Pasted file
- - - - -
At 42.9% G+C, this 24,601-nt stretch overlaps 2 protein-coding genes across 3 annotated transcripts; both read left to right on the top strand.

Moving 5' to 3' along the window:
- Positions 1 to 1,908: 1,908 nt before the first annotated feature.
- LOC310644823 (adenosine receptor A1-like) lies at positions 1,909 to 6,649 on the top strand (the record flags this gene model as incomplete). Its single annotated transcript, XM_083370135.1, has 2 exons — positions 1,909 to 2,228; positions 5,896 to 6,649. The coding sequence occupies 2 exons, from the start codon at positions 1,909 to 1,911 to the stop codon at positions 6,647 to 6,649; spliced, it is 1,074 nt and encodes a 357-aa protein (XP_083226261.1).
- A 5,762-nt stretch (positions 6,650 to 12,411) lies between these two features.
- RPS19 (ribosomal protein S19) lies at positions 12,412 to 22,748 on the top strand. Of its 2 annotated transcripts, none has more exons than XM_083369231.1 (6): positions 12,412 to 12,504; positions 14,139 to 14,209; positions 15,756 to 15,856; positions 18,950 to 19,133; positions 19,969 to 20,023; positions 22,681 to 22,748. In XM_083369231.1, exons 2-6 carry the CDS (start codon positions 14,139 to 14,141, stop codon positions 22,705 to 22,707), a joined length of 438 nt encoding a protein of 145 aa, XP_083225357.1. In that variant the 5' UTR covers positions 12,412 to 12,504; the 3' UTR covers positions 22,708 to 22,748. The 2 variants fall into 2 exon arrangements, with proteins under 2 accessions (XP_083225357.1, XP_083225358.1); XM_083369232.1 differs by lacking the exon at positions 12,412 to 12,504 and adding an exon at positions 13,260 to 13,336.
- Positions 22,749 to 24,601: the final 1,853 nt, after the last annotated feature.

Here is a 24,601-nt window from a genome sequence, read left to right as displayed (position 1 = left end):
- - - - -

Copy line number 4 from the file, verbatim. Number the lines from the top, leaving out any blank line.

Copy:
- LOC310644823 (adenosine receptor A1-like) lies at positions 1,909 to 6,649 on the top strand (the record flags this gene model as incomplete). Its single annotated transcript, XM_083370135.1, has 2 exons — positions 1,909 to 2,228; positions 5,896 to 6,649. The coding sequence occupies 2 exons, from the start codon at positions 1,909 to 1,911 to the stop codon at positions 6,647 to 6,649; spliced, it is 1,074 nt and encodes a 357-aa protein (XP_083226261.1).